I knew that these blossoms would make for an interesting black and white image (#7), in the past I might not have been able to record just the contrast and tones I wanted, and would not be entirely sure how it all would come out in monochrome. Using Live View, and programming in monochrome, an orange filter effect and a slightly muted contrast prior to making the exposure, and checking each step in the LCD monitor as I worked, allowed me to get just the look I wanted and saved lots of post-exposure processing time later (#8).
Processing reveals everything an image has to offer and learning to work on an image using in-camera and additional software will complete the circle you began when you first snapped the shutter. This can make every image you choose to work on a customized, personal view. The difference between merely recording a moment or scene and interpreting that moment or scene is all part of the previsualization process. In effect, the image you record is often a sketch while the image you process becomes a personal visual statement.
To take it another step, there are many processing programs that can be used to make photos look as if they were created in another medium. Understanding the variations these programs afford can lead you to seek subjects that would be most apt for their application. This photo of a truck with bunting for the 4th of July (#9) was shot knowing that the broad play of colors and forms would be perfect for use with a program that can instantly convert the image to make it look as if it were made with oil paint (among many other media and effects). Image (#10) shows the result.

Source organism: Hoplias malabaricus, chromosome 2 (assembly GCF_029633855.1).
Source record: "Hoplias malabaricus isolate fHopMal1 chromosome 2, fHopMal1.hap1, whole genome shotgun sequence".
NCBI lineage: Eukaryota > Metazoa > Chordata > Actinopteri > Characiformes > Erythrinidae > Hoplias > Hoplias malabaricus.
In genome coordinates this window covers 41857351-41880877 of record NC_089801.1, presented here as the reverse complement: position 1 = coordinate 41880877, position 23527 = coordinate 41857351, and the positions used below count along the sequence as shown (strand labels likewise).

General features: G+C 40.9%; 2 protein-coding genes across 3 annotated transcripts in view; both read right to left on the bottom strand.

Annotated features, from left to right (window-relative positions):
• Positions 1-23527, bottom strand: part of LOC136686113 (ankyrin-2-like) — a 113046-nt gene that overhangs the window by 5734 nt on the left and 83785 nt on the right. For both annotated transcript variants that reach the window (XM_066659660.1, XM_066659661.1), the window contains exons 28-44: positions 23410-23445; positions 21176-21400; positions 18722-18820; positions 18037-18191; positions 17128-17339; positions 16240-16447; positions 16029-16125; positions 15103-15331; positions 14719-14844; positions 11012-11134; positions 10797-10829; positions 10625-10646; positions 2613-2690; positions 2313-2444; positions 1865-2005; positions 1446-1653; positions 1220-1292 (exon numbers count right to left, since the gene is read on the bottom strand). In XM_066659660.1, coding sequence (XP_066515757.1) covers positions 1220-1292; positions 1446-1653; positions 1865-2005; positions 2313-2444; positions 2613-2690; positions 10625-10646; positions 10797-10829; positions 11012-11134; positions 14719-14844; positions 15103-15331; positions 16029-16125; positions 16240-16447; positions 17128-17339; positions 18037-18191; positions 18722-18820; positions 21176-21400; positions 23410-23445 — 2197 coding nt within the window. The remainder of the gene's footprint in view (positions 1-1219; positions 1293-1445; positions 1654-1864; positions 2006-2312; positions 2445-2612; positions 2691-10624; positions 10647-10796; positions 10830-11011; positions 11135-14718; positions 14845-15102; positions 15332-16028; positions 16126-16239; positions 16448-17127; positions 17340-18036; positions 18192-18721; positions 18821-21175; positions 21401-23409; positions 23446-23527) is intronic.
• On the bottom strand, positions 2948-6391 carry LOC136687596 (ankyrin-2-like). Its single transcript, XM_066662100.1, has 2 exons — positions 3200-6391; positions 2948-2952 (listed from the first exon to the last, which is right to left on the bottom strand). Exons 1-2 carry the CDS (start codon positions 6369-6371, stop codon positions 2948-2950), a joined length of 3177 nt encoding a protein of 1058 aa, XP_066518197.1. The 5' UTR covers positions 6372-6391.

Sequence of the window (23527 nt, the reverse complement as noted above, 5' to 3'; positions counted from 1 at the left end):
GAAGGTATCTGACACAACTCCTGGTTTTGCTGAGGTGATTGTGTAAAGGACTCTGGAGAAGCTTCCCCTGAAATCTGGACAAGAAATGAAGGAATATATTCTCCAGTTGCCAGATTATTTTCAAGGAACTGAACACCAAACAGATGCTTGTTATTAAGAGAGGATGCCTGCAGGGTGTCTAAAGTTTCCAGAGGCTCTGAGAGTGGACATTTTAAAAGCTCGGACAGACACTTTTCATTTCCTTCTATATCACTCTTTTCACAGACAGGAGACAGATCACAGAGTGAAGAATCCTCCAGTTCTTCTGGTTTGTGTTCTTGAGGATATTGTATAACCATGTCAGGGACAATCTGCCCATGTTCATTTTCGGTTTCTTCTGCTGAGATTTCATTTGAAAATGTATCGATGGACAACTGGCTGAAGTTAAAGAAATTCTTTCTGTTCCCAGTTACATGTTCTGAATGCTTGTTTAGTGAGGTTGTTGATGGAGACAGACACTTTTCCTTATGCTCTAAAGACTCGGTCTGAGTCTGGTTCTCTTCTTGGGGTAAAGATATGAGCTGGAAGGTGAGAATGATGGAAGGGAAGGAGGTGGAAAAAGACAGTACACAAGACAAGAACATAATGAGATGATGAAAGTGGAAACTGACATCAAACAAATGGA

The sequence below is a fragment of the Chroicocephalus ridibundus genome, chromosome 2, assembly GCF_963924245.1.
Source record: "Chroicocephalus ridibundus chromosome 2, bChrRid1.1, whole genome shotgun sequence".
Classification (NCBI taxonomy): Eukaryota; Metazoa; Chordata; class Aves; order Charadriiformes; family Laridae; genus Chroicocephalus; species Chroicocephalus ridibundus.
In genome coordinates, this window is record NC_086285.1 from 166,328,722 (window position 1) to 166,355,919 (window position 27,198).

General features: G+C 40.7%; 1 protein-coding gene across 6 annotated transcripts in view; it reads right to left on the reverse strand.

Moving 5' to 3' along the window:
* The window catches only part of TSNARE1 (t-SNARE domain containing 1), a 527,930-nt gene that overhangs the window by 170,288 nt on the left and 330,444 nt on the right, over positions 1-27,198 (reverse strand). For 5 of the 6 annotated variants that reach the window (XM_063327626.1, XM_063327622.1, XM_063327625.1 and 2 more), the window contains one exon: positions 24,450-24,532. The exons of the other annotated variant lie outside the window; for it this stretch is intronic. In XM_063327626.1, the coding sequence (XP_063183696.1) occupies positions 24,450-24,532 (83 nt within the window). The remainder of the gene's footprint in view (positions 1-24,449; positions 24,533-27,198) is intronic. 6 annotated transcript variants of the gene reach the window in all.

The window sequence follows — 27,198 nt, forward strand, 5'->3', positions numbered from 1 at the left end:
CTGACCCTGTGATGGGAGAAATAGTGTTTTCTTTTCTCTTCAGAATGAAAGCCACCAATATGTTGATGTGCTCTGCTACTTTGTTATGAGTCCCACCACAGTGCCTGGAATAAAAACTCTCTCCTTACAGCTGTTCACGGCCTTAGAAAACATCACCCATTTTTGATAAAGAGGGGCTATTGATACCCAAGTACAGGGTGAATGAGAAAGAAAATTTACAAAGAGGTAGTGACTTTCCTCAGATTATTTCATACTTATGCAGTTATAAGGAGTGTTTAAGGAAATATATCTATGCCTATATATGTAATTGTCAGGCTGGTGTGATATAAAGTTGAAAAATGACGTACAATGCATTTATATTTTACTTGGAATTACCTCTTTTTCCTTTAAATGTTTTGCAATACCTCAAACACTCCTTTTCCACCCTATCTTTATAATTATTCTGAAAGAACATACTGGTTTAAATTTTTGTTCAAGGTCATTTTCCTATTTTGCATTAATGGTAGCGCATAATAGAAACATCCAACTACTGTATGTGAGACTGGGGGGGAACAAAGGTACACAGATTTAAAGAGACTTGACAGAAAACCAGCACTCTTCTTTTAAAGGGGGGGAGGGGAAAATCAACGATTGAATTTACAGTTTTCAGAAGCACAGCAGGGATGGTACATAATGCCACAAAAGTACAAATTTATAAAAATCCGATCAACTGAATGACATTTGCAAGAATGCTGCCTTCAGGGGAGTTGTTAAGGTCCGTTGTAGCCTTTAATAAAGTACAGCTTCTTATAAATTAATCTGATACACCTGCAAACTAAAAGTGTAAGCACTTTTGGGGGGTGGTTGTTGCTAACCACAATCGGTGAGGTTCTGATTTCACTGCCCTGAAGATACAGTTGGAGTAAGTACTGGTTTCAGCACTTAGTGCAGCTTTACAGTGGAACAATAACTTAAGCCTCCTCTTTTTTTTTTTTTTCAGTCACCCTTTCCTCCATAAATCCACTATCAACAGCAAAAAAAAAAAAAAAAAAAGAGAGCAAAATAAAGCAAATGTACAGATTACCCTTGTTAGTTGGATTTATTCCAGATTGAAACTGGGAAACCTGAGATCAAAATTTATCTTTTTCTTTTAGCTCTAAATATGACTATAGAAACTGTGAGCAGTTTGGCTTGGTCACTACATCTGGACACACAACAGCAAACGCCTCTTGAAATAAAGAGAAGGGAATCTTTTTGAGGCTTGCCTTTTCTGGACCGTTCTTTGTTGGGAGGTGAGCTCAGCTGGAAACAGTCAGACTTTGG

When I photographed this engine snowplow (#11) I had no intention of printing it in color and always saw it as a potential high contrast black and white image (#12).
Sometimes the available light isn’t what you would prefer, or you want to add an extra touch to an image. This works especially well when working with abstracts or when you see a real need to add some “snap” to an image you know would be much more successful with it. The graffiti on this alley wall was quite colorful and bright but it was shot in the shade, so it was a bit dull (#13). In processing I was able to enhance the color richness overall and even add an extra touch to the yellow hue (#14), which in effect altered the illumination so it seemed as if the wall was photographed in bright light.
Once you have explored the potential in processing you will seek out new ideas and subjects that you never before considered. I have always admired a “line drawing” look in graphic prints, and found that a certain type of subject matter was perfect for this effect. This depot in Montana (#15) became the source for an abstract rendition that eventually led me to create a series of this type of images (#16). Having knowledge about software and how to use it is a great way to help you stretch your visual boundaries.
You can take images as far out as you like, or simply try to optimize and enhance images in a more classic style—it’s up to you. While you might not want to push image effects too far, as I did in this photo of a tree made using a Lensbaby auxiliary optic (www.lensbaby.com), contrast, saturation and hue changes (#17), it’s good to know that these days there are very few limitations to what you can do with an image, be it subtle or extreme changes and effects.